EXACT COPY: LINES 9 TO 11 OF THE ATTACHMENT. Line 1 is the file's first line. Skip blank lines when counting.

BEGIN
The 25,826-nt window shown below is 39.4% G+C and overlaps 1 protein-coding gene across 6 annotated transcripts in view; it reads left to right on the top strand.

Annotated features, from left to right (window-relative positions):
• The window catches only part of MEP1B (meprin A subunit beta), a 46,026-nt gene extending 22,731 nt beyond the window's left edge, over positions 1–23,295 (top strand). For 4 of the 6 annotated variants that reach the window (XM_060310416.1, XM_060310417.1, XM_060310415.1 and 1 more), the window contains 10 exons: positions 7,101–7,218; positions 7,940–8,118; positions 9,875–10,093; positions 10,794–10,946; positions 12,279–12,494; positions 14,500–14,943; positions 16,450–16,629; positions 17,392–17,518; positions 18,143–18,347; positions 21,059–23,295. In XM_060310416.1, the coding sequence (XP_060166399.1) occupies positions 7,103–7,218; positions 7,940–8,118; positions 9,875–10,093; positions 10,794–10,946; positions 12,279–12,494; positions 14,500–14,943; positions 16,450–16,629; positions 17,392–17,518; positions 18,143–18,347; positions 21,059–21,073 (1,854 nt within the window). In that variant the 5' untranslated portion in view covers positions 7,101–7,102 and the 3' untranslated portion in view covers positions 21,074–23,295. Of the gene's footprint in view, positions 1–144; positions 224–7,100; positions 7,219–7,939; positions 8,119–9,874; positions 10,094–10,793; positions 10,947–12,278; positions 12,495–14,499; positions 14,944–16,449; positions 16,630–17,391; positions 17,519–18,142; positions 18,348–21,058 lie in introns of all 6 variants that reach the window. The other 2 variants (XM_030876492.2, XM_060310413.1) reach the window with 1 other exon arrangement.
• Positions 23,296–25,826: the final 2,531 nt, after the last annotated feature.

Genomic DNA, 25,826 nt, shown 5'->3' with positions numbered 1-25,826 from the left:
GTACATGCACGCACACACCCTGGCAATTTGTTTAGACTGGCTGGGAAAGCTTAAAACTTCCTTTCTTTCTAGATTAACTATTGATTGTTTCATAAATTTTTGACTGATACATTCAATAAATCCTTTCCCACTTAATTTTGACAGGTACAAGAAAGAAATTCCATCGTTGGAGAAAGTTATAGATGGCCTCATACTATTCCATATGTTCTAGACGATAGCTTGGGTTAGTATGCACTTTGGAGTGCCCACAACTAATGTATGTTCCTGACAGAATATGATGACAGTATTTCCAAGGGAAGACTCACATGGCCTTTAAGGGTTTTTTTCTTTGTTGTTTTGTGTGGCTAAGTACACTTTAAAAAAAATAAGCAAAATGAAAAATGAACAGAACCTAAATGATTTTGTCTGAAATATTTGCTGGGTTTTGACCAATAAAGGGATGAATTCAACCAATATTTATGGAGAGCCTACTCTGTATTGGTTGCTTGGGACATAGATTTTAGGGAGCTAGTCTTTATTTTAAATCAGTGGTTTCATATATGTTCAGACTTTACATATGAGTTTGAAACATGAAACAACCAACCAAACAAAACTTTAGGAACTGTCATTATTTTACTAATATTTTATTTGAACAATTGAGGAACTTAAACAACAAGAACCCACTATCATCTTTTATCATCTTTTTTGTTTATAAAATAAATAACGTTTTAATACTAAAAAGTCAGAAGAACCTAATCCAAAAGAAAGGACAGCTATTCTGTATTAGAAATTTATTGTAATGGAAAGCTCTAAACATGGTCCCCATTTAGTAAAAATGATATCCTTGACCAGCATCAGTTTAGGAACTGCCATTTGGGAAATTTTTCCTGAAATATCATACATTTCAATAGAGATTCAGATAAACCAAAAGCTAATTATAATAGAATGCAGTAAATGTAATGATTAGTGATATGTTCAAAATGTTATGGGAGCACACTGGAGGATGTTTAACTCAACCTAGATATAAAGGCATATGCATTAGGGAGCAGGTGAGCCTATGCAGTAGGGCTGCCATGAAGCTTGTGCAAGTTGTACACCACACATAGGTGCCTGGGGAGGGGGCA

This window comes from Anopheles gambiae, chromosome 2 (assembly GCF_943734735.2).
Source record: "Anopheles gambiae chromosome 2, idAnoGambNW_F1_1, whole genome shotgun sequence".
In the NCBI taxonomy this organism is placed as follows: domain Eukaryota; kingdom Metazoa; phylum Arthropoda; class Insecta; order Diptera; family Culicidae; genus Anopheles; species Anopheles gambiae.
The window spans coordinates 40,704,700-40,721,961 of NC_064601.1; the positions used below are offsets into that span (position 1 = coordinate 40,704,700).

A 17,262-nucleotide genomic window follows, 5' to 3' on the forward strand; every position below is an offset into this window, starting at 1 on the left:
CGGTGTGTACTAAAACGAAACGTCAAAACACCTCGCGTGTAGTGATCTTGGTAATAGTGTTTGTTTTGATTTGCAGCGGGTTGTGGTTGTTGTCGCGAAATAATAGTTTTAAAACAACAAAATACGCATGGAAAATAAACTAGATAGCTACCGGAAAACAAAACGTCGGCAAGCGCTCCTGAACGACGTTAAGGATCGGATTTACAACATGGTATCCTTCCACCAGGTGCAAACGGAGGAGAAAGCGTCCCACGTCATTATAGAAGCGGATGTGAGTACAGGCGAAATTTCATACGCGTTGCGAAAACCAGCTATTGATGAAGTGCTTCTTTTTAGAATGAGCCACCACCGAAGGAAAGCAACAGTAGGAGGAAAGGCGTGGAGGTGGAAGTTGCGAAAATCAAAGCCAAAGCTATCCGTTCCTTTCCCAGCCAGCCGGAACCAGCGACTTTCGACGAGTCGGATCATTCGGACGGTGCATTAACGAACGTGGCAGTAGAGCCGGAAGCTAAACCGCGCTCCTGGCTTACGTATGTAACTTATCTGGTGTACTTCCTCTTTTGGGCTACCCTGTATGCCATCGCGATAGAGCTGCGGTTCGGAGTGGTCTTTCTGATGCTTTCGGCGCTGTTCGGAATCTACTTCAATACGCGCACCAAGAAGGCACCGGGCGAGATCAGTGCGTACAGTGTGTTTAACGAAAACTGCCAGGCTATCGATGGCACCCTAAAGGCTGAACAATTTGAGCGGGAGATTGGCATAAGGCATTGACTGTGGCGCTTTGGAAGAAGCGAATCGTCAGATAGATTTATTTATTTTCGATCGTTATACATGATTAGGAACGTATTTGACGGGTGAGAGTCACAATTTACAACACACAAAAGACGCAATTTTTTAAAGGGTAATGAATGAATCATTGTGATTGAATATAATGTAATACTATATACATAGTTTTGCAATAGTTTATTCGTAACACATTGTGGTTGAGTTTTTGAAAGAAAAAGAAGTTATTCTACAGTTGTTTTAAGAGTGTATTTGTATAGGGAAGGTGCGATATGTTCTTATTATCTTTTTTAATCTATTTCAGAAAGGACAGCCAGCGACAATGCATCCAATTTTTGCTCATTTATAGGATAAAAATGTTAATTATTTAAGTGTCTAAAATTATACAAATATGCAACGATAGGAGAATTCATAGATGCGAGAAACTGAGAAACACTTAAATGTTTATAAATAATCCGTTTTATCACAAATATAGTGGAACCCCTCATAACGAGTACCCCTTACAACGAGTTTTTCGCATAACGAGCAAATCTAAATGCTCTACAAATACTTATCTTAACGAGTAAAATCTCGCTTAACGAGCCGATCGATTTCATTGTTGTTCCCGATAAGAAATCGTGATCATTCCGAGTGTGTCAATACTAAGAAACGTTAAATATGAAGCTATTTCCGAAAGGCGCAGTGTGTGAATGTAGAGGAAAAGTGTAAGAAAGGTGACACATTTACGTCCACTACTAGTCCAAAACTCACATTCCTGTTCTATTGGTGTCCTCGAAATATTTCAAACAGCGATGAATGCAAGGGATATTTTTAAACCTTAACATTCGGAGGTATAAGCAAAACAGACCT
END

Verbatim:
In the NCBI taxonomy this organism is placed as follows: domain Eukaryota; kingdom Metazoa; phylum Arthropoda; class Insecta; order Diptera; family Culicidae; genus Anopheles; species Anopheles gambiae.
The window spans coordinates 40,704,700-40,721,961 of NC_064601.1; the positions used below are offsets into that span (position 1 = coordinate 40,704,700).

A 17,262-nucleotide genomic window follows, 5' to 3' on the forward strand; every position below is an offset into this window, starting at 1 on the left: